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Forces loyal to Syria’s President Bashar al-Assad walk past damaged buildings in the government held Sheikh Saeed district of Aleppo, during a media tour,
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Omar Sanadiki/Reuters

Source: BBC


Assad’s government started using heavy artillery and barrel bombs — munitions filled with materials like shrapnel and nails — to quell the opposition, which led to even more deaths in both rural and urban regions.

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Residents carry an injured man at a site damaged by what activists said was a barrel bomb dropped by forces loyal to Syria’s president Bashar Al-Assad in Maarat Al-Nouman, south of Idlib June 8, 2015.
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REUTERS/Khalil Ashawi

Source:BBC


By 2017, over 450,000 Syrians had been killed in the war. “The level of human suffering that I am witnessing with the Syria crisis is indeed without a parallel,” said UN High Commissioner Antonio Guterres.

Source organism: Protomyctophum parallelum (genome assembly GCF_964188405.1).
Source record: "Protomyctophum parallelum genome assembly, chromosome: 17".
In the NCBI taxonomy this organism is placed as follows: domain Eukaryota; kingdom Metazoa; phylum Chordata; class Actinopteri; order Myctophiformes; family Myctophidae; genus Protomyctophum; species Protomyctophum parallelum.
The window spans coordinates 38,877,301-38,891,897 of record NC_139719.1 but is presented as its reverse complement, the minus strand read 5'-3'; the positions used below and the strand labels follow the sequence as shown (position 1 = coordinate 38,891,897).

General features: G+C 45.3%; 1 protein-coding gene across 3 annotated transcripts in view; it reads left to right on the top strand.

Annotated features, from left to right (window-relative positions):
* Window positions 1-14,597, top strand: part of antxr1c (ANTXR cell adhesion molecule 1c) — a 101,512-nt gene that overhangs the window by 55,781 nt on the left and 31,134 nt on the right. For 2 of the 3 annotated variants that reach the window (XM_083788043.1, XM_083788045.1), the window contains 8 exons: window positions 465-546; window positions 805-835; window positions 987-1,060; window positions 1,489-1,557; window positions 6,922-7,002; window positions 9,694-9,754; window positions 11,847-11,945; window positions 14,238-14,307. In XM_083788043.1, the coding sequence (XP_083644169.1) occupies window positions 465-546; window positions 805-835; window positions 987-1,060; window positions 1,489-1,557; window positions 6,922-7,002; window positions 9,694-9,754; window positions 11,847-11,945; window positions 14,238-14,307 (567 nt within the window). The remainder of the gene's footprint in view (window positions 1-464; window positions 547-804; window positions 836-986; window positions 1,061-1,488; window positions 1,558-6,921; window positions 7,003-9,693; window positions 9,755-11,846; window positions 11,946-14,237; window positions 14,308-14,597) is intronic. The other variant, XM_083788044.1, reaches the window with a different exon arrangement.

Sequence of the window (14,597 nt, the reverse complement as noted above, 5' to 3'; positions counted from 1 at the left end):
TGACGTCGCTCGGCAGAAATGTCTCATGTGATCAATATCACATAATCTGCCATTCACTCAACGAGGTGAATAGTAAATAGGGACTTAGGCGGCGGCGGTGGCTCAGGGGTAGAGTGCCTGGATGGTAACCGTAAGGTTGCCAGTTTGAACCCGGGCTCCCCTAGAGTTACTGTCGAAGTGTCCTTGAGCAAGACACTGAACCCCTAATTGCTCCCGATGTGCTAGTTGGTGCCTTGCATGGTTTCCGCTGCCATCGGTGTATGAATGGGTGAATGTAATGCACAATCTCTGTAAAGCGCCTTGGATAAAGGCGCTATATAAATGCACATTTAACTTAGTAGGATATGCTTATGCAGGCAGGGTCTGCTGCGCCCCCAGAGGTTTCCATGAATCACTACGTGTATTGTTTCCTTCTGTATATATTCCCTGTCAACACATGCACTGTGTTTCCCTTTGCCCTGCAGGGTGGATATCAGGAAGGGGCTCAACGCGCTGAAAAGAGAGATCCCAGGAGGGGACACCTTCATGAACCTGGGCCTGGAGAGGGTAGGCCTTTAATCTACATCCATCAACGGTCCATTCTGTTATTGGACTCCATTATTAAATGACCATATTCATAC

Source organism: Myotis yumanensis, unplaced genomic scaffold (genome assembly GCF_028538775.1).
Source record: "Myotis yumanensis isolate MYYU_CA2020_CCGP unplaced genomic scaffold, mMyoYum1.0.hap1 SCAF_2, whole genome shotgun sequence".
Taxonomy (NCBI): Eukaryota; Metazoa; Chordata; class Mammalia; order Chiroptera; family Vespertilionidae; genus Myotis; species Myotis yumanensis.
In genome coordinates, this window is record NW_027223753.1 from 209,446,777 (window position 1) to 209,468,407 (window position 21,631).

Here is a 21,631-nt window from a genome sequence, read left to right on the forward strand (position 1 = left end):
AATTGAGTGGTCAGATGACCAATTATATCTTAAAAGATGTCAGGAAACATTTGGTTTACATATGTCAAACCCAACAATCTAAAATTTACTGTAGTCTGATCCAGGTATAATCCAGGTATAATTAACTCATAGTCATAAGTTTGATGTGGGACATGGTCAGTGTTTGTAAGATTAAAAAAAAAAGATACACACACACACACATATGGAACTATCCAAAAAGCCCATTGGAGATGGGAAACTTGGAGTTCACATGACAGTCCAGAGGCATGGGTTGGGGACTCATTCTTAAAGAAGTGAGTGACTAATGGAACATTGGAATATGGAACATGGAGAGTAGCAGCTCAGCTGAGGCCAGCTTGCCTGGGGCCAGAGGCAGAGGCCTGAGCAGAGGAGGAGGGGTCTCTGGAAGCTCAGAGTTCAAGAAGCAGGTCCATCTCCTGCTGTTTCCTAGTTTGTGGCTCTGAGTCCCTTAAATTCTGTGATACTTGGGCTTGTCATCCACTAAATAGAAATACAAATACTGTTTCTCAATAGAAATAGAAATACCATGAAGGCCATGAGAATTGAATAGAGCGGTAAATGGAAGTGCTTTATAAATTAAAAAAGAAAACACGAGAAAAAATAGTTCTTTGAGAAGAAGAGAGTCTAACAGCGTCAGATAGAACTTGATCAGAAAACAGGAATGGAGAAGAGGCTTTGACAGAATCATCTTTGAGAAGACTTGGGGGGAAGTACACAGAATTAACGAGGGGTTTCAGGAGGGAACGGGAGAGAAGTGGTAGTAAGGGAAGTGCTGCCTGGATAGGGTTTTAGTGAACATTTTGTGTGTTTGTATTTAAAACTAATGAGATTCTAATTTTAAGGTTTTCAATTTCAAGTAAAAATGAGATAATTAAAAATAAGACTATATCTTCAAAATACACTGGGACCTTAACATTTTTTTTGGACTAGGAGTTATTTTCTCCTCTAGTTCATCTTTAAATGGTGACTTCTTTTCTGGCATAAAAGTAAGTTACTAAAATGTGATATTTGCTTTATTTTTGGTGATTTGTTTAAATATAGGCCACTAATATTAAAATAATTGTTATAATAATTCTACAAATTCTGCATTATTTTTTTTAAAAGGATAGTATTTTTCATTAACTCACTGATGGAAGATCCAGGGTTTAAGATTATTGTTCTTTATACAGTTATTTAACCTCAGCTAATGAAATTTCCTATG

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Men rescue a boy from under the rubble after what activists said was explosive barrels dropped in Aleppo by forces loyal to Assad.
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REUTERS/Hosam Katan

Source: I Am Syria and Al Jazeera


The Civil War also spurred the biggest global refugee crisis since World War II. Nearly half of Syria’s pre-war population has been internally displaced or forced to flee their homes for other countries in the Middle East, Europe and North America.

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Refugees and migrants arrive on an overcrowded boat on the Greek island of Lesbos, November 10, 2015.
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Thomson Reuters

Source: Unicef


2016 took an even greater toll on Syria’s children, many of whom have been killed, separated from their families or stranded in refugee camps.

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Migrants’ children wait to cross the border from Slovenia into Spielfeld in Austria, February 16, 2016.